Out of this world

CJ Everson visits Oceaneering Space Systems


CJ Everson

CJ Everson was also able to tour some of NASA's facilities during his time for COOL week. However, his main task while there was to create a design to fix a problem the ISS is having.

by CJ Everson, Guest Writer

Two weeks ago seniors from all around LISD were given the chance to do week long internships at jobs all around the state, country and world. This week is called COOL week and was implemented to allow seniors to learn about jobs they are possibly interested in for after college. This way they could get a small taste of these careers which would give them a better idea if they actually do want to pursue these jobs. During this week we will be featuring columns from several seniors who participated in COOL week. Here is CJ Everson’s:

COOL week at NASA was an amazing experience that taught me a lot about the field of engineering and specifically engineering for space. I was placed in the company Oceaneering Space Systems, a subcontractor of NASA that builds many specialized parts for NASA spacecraft and the International Space Station. Oceaneering works in combination with other subcontractors like Lockheed Martin and Boeing to create a finished product for NASA like the upcoming Orion capsule that is designed to take humans back to the Moon and on to Mars.

I initially wanted to do COOL week because I believed that it would provide me valuable job experience and information that I could not get from normal high school about the career field I want to go into. While it did do this, it also provided me with connections to amazing engineers and astronauts who have been in the field for years. I was able to ask questions and get real answers about the field of engineering and what it is like to be an engineer. In order to get the placement I had to apply for the spot specifically and submit additional materials to be considered for the spot. I was lucky to be one of the five students chosen for the position along with two people from Vandegrift and two from Cedar Park.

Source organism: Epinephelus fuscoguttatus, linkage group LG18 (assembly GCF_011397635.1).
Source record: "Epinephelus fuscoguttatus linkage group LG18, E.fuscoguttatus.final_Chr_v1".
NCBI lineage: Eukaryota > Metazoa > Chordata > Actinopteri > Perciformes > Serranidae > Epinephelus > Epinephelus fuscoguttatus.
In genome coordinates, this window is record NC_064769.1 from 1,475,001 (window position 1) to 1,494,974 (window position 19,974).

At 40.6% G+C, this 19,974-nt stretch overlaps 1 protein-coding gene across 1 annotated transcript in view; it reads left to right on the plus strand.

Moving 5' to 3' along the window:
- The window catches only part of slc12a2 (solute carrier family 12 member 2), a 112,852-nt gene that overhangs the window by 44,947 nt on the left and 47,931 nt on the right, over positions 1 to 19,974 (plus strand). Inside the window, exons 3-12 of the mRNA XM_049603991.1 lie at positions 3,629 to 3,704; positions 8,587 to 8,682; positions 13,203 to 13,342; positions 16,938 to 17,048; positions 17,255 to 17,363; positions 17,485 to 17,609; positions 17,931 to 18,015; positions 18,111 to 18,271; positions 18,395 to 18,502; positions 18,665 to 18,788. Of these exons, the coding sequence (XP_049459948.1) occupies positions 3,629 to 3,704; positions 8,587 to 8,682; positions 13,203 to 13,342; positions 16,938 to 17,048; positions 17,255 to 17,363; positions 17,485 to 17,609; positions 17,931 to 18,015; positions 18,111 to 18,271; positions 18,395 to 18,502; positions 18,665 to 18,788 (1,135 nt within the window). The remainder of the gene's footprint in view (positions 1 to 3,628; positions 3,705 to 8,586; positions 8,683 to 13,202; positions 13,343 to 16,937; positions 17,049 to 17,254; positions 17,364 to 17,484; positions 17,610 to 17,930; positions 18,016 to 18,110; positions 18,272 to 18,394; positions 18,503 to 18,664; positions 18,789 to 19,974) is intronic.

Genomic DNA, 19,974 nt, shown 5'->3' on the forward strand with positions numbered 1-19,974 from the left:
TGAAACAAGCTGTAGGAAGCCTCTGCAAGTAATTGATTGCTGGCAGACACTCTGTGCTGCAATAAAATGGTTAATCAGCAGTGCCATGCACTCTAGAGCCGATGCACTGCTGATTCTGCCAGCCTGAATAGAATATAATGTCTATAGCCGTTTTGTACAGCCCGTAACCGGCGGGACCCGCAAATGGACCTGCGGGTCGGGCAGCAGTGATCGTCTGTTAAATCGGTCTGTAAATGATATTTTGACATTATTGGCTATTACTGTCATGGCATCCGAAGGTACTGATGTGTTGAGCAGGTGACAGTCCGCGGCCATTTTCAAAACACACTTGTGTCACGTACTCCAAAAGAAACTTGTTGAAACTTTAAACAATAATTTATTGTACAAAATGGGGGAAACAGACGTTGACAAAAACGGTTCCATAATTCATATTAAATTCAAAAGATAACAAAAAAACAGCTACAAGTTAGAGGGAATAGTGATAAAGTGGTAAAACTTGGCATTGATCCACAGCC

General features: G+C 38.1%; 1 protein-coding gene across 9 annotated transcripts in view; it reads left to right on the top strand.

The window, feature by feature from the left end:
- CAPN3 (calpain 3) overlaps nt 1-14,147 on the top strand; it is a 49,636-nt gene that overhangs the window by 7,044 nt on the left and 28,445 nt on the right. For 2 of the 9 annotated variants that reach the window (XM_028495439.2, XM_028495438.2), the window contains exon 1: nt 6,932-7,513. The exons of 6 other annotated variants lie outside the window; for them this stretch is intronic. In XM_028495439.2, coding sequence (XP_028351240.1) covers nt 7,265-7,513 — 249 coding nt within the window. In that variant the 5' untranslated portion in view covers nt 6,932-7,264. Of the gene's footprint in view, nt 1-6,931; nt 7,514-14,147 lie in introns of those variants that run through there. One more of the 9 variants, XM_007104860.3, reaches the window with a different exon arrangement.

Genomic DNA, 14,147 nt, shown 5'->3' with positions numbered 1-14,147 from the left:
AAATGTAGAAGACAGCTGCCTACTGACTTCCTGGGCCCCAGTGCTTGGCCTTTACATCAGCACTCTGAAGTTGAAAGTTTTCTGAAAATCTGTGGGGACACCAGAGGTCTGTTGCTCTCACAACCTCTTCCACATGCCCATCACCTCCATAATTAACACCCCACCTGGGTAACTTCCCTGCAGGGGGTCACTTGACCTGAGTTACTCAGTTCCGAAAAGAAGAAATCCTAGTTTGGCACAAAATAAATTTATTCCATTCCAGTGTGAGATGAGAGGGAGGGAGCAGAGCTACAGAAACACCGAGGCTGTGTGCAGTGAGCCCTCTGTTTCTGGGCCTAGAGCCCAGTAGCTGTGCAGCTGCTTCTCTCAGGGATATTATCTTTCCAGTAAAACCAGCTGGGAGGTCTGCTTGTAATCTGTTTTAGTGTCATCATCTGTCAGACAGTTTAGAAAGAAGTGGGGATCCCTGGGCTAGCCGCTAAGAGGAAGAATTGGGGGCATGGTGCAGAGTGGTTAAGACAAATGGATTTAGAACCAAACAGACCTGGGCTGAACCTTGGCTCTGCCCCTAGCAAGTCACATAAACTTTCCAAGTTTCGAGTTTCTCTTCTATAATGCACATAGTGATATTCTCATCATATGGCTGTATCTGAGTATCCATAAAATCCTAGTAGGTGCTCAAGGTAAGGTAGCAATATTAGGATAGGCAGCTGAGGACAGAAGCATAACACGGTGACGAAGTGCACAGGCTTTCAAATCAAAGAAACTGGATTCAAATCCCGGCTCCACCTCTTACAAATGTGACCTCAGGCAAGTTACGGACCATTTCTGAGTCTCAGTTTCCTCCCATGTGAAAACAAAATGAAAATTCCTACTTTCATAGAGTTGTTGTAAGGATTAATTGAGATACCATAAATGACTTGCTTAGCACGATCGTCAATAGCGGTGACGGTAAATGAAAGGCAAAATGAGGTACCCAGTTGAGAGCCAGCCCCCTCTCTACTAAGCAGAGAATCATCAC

While at my job site, myself and the other four students were tasked with solving a real issue aboard the ISS today. Ammonia needs to be vented into space from the ISS every so often when repairs need to be made on cooling lines. To do this astronauts have to go outside the space station and attach a series of hoses to vent the coolant from the part of the loop they are working on without getting any ammonia on their suits. Recently, this hose has been kinking and bending due to misuse by the astronauts as it is difficult to handle in the bulky space suits and this may lead to leaks in the future which would be very bad. We were tasked with coming up with a new system for storage and venting of the ammonia as to ensure that it could be safety vented.

Undertaking this was challenging and fun as we had very strict weight and size constraints as to make the system cost effective, practical, safe, and compatible with the current systems in place aboard the ISS. We ended up presenting two different solutions to the vice president of Oceaneering Space Systems and former astronaut, Mike Bloomfield as well as other engineers and employees. Going through the presentation process was also very beneficial as our designs were up for debate in front of real engineers in a manner similar to that of a real design meeting. At the end of the presentation the engineers said that they enjoyed our design and were impressed at how much work we were able to get done in a week.

Midway through the week long internship I was able to go on a congressional tour of the NASA facilities. I was able to walk through mock-ups of the ISS and other past and future spaceship designs. I was also able to see the Neutral Buoyancy Laboratory which contains one of the largest man made pools on earth in which astronauts are trained to operate outside of the Space Station. While at these labs I talked to a diver who had been working at the NBL for years and was able to share his insight into the workings of NASA and the amount of time spent on putting people into space for the advancement of mankind. We ended the tour at Rocket Park which contains a full sized and formerly functioning Saturn V rocket, the largest and most powerful rocket ever built to this day. (SpaceX and NASA have larger ones planned to return to the Moon and eventually to go to Mars.) Through these experiences I was able to get a real grasp of the immense time and effort put into putting men into space and exploring the unknown.

By participating in COOL week I was able to get a better understanding of what it takes to be an engineer and the experience as a whole helped to affirm my choice of engineering for my future career.